Portland Copwatch Analyzes Compliance Officer Report on US DOJ Agreement February 2023

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COPS FLOP: Places the COCL Found Inadequate Action

Portland Copwatch
  a project of Peace and Justice Works
  PO Box 42456
  Portland, OR 97242
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To: Compliance Officer/Community Liaison
US Department of Justice
cc: Hon. Judge Michael Simon
City of Portland
Portland Committee on Community Engaged Policing
AMA Coalition for Justice and Police Reform and other community organizations
News media

an analysis by Portland Copwatch, February 23, 2023

The Compliance Officer/Community Liaison (COCL), which assesses Portland progress in following the remedies laid out in the 2012 US Department of Justice (DOJ) Settlement Agreement, posted a new draft Report in January, covering Q3 2022.*-1 As usual, Portland Copwatch doesn't necessarily agree with all of the ratings. The most egregious this time is the finding that the Behavioral Health Unit Advisory Committee (BHUAC) is in compliance for reviewing use of force and deadly force against people in mental health crisis (paragraphs 95 & 96), even though the first presentation of data and summary reports to the Committee isn't taking place until March 2023, well past the end of the September 30 end date of the reporting period. The COCL also gave "Substantial Compliance" to paragraphs about use of force (66, 67 & 69), another one about the BHUAC around officer training (98), and one about the volunteer membership and staffing of the Portland Committee on Community Engaged Policing (PCCEP-- paragraphs 143 & 144). In addition, two of the recent remedies agreed upon to fix problems after the crackdown on the 2020 racial justice uprisings led the City to fall out of compliance became rated as "Substantial" (188 fixing a report form & 193 about the Bureau's annual report).*- 2 This leaves either 21 (by our count) or 22 (by COCL's) paragraphs still in "Partial Compliance."*-3 To their credit, the COCL continues to urge the PPB to use its own data showing racial disparities to figure out ways to reduce those disparities. However, as usual PCW finds that many of the conclusions still go too easy on a Bureau that doesn't properly hold officers accountable, continues to lose trust with the community, and generally seems not to care whether they fully comply.

An outside report by the Independent Monitor LLC consulting group covering the 2020 protests was due out in January. As of February 20, that report still does not exist, meaning the Bureau will not be able to comply with a number of remedies. While that group's report is late, they didn't get stared on it until mid- 2022 because the PPB did two of their own inadequate reports before that, running down the clock. Looking at the number of officers who resigned or retired since 2020, it's likely that most of those responsible for the violence are long gone, so even if the Independent Police Review (IPR) finds supervisors who encouraged such behavior at fault (per Paragraph 192), the main hope is that systems will be fixed to prevent such problems moving forward. Other aspects being held up without the independent report are: creating new policies, updating training and tracking of officers' behavior.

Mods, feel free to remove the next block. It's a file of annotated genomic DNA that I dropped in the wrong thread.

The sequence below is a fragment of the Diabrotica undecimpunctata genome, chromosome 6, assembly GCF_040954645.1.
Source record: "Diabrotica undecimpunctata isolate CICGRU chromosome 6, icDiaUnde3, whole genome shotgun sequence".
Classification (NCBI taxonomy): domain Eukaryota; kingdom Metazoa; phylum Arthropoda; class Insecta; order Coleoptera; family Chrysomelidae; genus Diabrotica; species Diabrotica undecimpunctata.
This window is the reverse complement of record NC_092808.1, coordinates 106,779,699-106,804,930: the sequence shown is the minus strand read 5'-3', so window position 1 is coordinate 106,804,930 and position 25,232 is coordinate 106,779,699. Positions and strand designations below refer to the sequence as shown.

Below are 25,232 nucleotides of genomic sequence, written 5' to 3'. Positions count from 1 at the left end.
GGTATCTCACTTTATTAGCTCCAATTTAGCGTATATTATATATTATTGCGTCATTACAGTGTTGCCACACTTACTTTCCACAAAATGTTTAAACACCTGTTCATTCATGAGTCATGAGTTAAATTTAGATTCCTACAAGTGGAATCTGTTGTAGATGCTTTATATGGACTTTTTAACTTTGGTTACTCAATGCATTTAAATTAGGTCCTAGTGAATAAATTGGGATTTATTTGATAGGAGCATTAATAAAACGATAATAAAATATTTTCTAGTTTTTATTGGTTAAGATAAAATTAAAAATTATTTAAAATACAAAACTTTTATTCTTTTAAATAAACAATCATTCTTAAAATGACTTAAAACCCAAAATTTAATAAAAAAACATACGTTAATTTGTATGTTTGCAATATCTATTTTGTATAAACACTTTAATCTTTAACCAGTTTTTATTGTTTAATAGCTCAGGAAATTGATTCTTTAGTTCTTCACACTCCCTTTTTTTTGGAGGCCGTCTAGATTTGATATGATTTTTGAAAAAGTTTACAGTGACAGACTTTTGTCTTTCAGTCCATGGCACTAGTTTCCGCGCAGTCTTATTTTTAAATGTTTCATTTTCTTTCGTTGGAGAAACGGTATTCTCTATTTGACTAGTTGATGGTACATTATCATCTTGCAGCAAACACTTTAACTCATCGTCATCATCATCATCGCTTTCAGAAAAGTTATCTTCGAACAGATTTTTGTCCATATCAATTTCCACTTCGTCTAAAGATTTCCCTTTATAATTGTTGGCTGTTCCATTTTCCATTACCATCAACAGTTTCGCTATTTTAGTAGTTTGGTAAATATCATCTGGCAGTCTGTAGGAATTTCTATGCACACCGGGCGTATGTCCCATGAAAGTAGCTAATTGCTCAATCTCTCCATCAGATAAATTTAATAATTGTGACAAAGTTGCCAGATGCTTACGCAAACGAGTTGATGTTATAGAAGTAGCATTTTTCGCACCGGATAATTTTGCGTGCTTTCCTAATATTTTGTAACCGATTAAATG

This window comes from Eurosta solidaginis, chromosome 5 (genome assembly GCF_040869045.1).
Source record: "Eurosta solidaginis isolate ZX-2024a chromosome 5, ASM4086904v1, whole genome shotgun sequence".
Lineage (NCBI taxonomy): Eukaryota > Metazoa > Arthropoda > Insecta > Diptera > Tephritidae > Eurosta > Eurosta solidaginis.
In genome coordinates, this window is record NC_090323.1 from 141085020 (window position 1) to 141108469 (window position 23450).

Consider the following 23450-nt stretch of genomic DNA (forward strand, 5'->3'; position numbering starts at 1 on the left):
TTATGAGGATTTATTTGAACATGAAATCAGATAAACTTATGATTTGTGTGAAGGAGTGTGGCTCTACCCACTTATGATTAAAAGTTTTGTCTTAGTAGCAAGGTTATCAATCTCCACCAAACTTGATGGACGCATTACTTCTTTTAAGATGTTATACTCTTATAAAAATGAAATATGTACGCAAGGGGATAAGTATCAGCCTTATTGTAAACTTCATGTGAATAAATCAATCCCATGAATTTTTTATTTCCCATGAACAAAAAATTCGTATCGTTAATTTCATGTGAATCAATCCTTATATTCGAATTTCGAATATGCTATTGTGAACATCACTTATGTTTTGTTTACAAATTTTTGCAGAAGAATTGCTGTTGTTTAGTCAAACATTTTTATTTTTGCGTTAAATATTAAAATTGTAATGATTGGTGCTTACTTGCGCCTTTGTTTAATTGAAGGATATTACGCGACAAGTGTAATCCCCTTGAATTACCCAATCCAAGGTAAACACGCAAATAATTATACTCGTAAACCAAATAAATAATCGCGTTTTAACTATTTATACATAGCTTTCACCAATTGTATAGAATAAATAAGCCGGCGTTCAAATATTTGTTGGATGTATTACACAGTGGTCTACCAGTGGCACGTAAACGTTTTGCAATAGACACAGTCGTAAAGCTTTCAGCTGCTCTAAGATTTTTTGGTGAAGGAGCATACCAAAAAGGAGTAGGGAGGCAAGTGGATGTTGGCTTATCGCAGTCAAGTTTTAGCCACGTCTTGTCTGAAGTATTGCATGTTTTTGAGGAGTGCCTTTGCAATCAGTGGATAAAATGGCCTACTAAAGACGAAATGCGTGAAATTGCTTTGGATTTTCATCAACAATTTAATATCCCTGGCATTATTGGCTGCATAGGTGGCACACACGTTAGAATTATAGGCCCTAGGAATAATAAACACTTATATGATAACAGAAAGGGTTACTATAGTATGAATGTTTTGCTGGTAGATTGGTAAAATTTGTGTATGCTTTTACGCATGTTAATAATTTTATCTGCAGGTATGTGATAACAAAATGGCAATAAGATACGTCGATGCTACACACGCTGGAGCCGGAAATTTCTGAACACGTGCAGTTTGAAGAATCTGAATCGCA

Four officers used deadly force in the quarter, with three occurring in a period of four days. Two resulted in civilians' deaths, yet the COCL's focus is only on whether the Bureau followed its protocols to investigate the incidents, not whether they may have involved people in crisis or violations of civil rights. The COCL has adamantly refused to do an analysis of deadly force cases, claiming the sample size is too small. But by the end of 2022, the PPB had shot or shot at 17 people in the course of two years, so there should be plenty to consider in their Q4 Report.*-4 The Report makes no mention of the fact that the PPB decided to stop sharing the names of officers involved in shootings after the first two took place, despite their policy requiring release within 24 hours. This decision was widely criticized by community members and the media, and was not resolved until December. At the February 2 Town Hall presenting the Report, the COCL confessed to not having any knowledge of this issue, making a strong argument that whether there is a new COCL or a Court Monitor, they need to have stronger local ties to Portland,